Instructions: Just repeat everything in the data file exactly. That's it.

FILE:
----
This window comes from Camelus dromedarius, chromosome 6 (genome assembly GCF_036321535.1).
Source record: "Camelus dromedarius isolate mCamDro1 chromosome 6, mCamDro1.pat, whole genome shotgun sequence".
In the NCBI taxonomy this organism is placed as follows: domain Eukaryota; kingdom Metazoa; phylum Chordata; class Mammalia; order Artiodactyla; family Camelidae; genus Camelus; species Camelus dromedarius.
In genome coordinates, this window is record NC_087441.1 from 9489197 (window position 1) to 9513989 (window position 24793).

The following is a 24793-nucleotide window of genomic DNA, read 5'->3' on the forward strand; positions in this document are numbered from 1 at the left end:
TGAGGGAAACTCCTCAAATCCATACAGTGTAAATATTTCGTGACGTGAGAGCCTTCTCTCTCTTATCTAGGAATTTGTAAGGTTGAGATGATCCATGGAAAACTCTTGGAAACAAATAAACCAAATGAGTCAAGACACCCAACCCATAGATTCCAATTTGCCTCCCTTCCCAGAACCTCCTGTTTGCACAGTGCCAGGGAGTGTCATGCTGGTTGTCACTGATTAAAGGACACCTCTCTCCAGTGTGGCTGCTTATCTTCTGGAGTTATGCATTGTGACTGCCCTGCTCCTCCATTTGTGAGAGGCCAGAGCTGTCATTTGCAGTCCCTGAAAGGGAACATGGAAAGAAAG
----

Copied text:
This window comes from Camelus dromedarius, chromosome 6 (genome assembly GCF_036321535.1).
Source record: "Camelus dromedarius isolate mCamDro1 chromosome 6, mCamDro1.pat, whole genome shotgun sequence".
In the NCBI taxonomy this organism is placed as follows: domain Eukaryota; kingdom Metazoa; phylum Chordata; class Mammalia; order Artiodactyla; family Camelidae; genus Camelus; species Camelus dromedarius.
In genome coordinates, this window is record NC_087441.1 from 9489197 (window position 1) to 9513989 (window position 24793).

The following is a 24793-nucleotide window of genomic DNA, read 5'->3' on the forward strand; positions in this document are numbered from 1 at the left end:
TGAGGGAAACTCCTCAAATCCATACAGTGTAAATATTTCGTGACGTGAGAGCCTTCTCTCTCTTATCTAGGAATTTGTAAGGTTGAGATGATCCATGGAAAACTCTTGGAAACAAATAAACCAAATGAGTCAAGACACCCAACCCATAGATTCCAATTTGCCTCCCTTCCCAGAACCTCCTGTTTGCACAGTGCCAGGGAGTGTCATGCTGGTTGTCACTGATTAAAGGACACCTCTCTCCAGTGTGGCTGCTTATCTTCTGGAGTTATGCATTGTGACTGCCCTGCTCCTCCATTTGTGAGAGGCCAGAGCTGTCATTTGCAGTCCCTGAAAGGGAACATGGAAAGAAAG